How do your habits on social media compare with your peers’?

By Sharon Hodge on November 21, 2013
How do your habits on social media compare with your peers’?

 

“Teens are sharing more information about themselves on social media sites than they have in the past,” according to a recent Pew Internet research report on Teens, Social Media, and Privacy. Below are more findings from the report; reflect on how your own habits stack up -- and on how much you might be putting yourself at risk. Remember, the more personal or private information you post about yourself, the easier it is for identity thieves, predators and others to do you harm.

  • 84% post their interests, such as movies, music, or books they like.  
  • 92% post their real name to the profile they use most often.
  • 91% post a photo of themselves, up from 79% in 2006.
  • 71% post their school name, up from 49%.
  • 71% post the city or town where they live, up from 61%.
  • 53% post their email address, up from 29%.
  • 20% post their cell phone number, up from 2%.
  • 82% post their birth date.
  • 62% post their relationship status.
  • 24% post videos of themselves.

 


 Student contributors weigh in on managing your online identity.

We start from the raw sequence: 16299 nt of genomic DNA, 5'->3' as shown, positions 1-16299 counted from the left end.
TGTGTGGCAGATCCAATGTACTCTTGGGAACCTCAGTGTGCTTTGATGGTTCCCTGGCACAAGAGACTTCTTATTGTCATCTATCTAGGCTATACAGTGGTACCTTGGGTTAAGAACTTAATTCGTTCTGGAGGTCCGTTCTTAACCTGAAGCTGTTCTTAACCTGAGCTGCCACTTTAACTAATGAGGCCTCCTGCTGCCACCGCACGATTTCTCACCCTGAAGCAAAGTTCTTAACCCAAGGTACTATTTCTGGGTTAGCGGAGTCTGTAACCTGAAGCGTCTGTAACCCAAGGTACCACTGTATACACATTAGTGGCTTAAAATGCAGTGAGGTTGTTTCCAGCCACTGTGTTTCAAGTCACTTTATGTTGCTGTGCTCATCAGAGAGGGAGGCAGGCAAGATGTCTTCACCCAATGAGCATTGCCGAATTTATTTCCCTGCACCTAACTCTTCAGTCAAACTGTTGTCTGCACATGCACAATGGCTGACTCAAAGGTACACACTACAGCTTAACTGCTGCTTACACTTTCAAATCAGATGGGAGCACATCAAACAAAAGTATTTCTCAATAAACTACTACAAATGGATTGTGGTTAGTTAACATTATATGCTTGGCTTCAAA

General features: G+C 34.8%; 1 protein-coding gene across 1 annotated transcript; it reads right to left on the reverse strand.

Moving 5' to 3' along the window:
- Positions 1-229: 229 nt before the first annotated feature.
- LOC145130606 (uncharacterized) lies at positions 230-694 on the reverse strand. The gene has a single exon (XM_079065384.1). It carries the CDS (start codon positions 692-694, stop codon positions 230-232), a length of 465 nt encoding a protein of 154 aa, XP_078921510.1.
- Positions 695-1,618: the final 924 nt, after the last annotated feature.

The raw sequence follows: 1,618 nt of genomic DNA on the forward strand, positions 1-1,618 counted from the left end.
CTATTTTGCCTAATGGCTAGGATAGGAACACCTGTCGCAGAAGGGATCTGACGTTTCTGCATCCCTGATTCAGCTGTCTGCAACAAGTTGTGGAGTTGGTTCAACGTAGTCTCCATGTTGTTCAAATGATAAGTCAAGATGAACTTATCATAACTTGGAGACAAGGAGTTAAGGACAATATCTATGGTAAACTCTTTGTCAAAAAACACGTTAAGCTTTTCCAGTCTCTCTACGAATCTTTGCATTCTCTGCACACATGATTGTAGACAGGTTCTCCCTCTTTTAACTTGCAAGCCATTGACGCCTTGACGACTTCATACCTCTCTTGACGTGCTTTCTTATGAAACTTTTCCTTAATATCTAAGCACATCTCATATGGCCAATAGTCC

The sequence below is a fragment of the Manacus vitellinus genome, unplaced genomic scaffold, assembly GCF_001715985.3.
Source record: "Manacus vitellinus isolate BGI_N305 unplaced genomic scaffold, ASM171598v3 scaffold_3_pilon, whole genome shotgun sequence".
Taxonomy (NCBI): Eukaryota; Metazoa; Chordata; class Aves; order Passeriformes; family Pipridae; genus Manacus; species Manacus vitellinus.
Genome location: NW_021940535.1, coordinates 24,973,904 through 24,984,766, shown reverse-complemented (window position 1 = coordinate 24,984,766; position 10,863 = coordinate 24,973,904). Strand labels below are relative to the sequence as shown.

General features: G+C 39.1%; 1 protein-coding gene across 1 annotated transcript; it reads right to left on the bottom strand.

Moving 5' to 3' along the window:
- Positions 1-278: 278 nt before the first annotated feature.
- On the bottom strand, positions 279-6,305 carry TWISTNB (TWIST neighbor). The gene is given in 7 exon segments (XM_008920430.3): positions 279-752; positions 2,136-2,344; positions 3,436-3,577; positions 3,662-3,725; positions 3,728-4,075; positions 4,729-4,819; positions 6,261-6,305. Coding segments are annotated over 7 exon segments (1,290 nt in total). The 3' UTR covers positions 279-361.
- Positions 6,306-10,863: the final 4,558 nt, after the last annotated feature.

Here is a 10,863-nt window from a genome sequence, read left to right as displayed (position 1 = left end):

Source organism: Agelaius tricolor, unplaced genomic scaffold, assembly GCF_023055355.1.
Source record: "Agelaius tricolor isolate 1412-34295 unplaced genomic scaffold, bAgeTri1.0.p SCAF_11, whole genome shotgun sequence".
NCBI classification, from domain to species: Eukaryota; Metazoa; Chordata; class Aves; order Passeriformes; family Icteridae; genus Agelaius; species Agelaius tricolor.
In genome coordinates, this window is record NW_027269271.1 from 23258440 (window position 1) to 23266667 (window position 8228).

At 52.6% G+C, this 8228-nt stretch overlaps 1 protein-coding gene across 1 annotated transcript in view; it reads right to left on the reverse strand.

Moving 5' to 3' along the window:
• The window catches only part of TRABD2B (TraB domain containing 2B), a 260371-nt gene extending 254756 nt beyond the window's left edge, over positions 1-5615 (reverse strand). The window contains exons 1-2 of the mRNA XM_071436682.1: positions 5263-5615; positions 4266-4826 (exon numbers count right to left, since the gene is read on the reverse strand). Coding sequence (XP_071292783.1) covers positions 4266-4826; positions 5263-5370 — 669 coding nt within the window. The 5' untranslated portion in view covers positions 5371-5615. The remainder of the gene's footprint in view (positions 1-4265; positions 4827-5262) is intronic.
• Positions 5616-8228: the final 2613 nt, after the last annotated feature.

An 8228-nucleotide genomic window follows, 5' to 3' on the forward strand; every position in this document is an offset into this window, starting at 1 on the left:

“As a junior in high school, the most identity theft I’ve seen is someone hacking into someone else’s Facebook or email account.  A few ways to prevent something like that from happening all revolve around passwords. A simple password, or a password someone else knows, would make it extremely easy for someone to hack your Facebook or email account. If you feel like someone knows your password, change it.”
Abbigail McCray • Princeton High School
Princeton, Minn.

 

“Be very careful when posting something on the internet. As soon as your words or pictures hit the Web, chances are, at least one person has already viewed them.  This could lead to repercussions, such as your pictures being used in an unwanted manner.  Even if you delete your post, that doesn’t mean it hasn’t been viewed by multiple people. That being said, stay cautious.”
Aubreigh Sabbota • Lawrence Technological University, Southfield, Mich.

 

“Your identity is the definition of you. If someone steals your information, it’s like having someone steal who you are. So it is very important to keep your information to yourself and not let those trying to fool you succeed. My email was hacked, and I know those who have had the same experience know that it is a violation of our privacy.

It is important to understand that there are people out there wasting their lives trying to steal others’ identities. To protect yours, browse the Web safely and be aware of fake websites. Know that identity theft may not seem too bad, but once it has happened to you, you will know how greatly it impacts your life.”
Maria Maldonado • Ventura College, Ventura, California


By Sharon Hodge| November 21, 2013

About the Author

Sharon Hodge

Sharon Hodge

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